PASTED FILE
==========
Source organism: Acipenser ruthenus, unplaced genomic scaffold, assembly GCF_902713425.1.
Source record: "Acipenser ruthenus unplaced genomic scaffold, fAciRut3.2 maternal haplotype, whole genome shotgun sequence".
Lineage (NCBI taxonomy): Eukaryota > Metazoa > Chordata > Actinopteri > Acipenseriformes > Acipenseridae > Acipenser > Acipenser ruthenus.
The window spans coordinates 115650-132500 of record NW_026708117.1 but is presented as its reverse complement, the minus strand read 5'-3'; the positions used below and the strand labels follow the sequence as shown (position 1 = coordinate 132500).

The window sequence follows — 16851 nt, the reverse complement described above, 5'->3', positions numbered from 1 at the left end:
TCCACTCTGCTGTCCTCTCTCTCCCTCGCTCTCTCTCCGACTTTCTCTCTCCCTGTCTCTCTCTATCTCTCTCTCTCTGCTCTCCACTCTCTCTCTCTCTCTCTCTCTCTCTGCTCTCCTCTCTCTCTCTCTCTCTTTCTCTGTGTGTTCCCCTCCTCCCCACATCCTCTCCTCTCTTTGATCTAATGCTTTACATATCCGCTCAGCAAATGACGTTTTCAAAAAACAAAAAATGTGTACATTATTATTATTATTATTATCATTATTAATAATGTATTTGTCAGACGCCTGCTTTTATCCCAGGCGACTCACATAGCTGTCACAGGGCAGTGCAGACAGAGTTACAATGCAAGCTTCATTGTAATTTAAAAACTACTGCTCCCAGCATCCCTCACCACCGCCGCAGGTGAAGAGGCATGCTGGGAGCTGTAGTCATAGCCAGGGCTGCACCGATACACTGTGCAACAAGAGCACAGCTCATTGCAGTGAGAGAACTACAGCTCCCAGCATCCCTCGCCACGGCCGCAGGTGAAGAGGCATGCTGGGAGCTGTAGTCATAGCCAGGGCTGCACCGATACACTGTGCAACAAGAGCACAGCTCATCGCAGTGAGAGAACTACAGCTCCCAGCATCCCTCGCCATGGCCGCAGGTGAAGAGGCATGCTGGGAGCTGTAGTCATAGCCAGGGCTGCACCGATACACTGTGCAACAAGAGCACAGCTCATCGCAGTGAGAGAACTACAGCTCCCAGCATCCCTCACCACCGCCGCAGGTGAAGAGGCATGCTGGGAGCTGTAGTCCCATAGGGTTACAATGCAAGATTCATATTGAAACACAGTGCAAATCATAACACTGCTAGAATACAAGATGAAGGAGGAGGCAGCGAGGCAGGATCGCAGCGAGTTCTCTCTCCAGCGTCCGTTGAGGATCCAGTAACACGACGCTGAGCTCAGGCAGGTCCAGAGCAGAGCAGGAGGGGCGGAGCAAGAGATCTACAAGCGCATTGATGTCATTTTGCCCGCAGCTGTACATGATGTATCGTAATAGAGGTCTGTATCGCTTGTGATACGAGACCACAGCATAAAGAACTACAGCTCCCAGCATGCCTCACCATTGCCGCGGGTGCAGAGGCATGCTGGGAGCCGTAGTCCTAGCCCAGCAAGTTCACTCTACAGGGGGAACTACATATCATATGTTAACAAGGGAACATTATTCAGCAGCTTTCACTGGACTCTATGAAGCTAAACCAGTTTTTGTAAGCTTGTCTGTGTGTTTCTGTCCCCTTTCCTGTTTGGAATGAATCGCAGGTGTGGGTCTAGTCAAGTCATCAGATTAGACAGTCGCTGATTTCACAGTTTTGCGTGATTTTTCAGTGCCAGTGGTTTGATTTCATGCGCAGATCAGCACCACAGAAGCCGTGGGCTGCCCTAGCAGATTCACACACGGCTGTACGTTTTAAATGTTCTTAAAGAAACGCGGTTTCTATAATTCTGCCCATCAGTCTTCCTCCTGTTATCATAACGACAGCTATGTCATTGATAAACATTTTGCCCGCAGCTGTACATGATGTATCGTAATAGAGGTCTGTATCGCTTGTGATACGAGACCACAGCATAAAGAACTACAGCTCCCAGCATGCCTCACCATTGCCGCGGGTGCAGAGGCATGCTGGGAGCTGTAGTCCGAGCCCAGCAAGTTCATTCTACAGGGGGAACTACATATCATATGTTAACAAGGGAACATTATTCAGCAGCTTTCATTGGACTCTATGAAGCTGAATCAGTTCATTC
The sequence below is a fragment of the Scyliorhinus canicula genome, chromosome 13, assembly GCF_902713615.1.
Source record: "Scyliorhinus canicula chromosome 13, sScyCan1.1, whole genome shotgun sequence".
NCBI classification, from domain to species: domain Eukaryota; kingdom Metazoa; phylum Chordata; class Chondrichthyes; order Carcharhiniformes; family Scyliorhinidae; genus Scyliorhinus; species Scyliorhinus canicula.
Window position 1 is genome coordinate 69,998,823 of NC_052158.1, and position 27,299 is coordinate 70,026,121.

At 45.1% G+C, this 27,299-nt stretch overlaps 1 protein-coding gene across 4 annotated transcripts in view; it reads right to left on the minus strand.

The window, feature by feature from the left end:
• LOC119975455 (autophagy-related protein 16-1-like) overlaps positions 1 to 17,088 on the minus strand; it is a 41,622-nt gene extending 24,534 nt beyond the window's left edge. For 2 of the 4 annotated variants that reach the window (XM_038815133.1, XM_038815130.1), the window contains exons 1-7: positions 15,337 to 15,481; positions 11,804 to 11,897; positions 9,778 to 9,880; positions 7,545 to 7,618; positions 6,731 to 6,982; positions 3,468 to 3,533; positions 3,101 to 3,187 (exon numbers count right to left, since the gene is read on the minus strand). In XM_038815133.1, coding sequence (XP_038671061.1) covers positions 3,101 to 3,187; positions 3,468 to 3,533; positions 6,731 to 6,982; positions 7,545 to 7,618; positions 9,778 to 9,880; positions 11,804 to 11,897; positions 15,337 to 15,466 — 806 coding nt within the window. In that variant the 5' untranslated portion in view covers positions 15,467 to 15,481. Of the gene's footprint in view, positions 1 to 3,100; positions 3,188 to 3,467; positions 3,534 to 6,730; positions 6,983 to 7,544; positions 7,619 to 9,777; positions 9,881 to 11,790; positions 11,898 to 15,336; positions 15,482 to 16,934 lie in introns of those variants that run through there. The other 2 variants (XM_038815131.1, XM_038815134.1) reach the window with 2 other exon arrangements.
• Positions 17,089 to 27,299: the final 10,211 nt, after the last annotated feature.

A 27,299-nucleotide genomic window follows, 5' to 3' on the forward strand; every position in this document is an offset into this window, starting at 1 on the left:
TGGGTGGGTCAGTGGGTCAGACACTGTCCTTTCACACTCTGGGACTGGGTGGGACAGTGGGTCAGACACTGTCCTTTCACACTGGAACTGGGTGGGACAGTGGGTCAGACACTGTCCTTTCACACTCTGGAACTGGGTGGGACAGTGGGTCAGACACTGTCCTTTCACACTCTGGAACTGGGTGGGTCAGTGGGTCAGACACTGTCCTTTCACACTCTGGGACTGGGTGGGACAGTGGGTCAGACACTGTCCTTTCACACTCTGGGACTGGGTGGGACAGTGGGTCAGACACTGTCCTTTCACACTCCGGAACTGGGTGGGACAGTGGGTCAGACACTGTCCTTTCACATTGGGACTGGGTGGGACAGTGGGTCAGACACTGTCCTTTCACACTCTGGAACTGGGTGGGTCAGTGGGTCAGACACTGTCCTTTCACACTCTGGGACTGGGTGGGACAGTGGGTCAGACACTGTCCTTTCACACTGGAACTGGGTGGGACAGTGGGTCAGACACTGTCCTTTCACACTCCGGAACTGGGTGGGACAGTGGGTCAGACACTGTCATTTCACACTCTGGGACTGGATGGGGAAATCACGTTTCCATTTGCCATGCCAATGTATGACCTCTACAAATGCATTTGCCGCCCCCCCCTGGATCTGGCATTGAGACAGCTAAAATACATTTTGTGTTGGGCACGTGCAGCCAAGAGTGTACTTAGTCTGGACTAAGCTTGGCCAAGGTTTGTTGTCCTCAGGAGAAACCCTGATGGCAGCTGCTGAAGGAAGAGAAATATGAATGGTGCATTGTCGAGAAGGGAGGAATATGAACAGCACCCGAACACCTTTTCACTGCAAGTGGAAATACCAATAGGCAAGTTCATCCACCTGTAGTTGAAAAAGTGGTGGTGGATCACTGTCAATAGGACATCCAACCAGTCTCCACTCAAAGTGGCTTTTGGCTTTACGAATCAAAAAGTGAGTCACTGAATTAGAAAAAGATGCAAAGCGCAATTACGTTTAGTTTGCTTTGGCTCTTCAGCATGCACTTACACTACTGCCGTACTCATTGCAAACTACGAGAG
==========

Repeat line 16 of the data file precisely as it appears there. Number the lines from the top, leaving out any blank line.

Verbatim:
TGGGTGGGTCAGTGGGTCAGACACTGTCCTTTCACACTCTGGGACTGGGTGGGACAGTGGGTCAGACACTGTCCTTTCACACTGGAACTGGGTGGGACAGTGGGTCAGACACTGTCCTTTCACACTCTGGAACTGGGTGGGACAGTGGGTCAGACACTGTCCTTTCACACTCTGGAACTGGGTGGGTCAGTGGGTCAGACACTGTCCTTTCACACTCTGGGACTGGGTGGGACAGTGGGTCAGACACTGTCCTTTCACACTCTGGGACTGGGTGGGACAGTGGGTCAGACACTGTCCTTTCACACTCCGGAACTGGGTGGGACAGTGGGTCAGACACTGTCCTTTCACATTGGGACTGGGTGGGACAGTGGGTCAGACACTGTCCTTTCACACTCTGGAACTGGGTGGGTCAGTGGGTCAGACACTGTCCTTTCACACTCTGGGACTGGGTGGGACAGTGGGTCAGACACTGTCCTTTCACACTGGAACTGGGTGGGACAGTGGGTCAGACACTGTCCTTTCACACTCCGGAACTGGGTGGGACAGTGGGTCAGACACTGTCATTTCACACTCTGGGACTGGATGGGGAAATCACGTTTCCATTTGCCATGCCAATGTATGACCTCTACAAATGCATTTGCCGCCCCCCCCTGGATCTGGCATTGAGACAGCTAAAATACATTTTGTGTTGGGCACGTGCAGCCAAGAGTGTACTTAGTCTGGACTAAGCTTGGCCAAGGTTTGTTGTCCTCAGGAGAAACCCTGATGGCAGCTGCTGAAGGAAGAGAAATATGAATGGTGCATTGTCGAGAAGGGAGGAATATGAACAGCACCCGAACACCTTTTCACTGCAAGTGGAAATACCAATAGGCAAGTTCATCCACCTGTAGTTGAAAAAGTGGTGGTGGATCACTGTCAATAGGACATCCAACCAGTCTCCACTCAAAGTGGCTTTTGGCTTTACGAATCAAAAAGTGAGTCACTGAATTAGAAAAAGATGCAAAGCGCAATTACGTTTAGTTTGCTTTGGCTCTTCAGCATGCACTTACACTACTGCCGTACTCATTGCAAACTACGAGAG